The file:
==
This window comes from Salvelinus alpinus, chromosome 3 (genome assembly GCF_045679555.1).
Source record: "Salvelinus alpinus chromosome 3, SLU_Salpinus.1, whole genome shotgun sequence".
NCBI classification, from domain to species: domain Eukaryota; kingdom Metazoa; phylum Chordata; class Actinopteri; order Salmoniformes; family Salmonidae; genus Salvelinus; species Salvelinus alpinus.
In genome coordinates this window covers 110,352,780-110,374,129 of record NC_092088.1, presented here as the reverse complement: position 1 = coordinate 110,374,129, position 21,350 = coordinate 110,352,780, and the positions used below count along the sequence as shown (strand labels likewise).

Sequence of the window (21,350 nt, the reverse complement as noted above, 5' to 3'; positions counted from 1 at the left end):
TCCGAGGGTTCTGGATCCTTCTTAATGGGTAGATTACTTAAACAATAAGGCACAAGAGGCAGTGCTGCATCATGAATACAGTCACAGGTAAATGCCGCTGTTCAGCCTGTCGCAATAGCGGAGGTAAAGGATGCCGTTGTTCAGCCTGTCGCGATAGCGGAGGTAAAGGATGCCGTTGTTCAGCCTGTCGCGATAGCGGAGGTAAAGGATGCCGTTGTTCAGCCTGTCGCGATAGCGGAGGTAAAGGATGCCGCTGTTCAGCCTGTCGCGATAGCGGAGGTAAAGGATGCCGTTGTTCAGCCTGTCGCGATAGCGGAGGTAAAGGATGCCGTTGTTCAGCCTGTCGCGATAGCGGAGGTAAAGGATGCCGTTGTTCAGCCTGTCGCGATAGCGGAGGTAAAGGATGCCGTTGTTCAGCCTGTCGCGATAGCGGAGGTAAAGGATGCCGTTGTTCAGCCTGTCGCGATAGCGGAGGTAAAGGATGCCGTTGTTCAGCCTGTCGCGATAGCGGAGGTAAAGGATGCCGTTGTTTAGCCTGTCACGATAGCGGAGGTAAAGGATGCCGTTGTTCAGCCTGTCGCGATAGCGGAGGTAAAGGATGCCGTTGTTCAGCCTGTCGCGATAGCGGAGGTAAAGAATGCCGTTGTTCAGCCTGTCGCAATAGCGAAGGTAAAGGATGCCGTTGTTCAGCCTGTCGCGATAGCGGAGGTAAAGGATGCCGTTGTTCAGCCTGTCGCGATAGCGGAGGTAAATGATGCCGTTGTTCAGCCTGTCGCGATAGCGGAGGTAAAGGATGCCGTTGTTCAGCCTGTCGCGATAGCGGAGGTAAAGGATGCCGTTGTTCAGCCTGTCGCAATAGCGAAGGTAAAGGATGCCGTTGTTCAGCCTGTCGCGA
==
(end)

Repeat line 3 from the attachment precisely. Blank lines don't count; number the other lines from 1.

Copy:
NCBI classification, from domain to species: domain Eukaryota; kingdom Metazoa; phylum Chordata; class Actinopteri; order Salmoniformes; family Salmonidae; genus Salvelinus; species Salvelinus alpinus.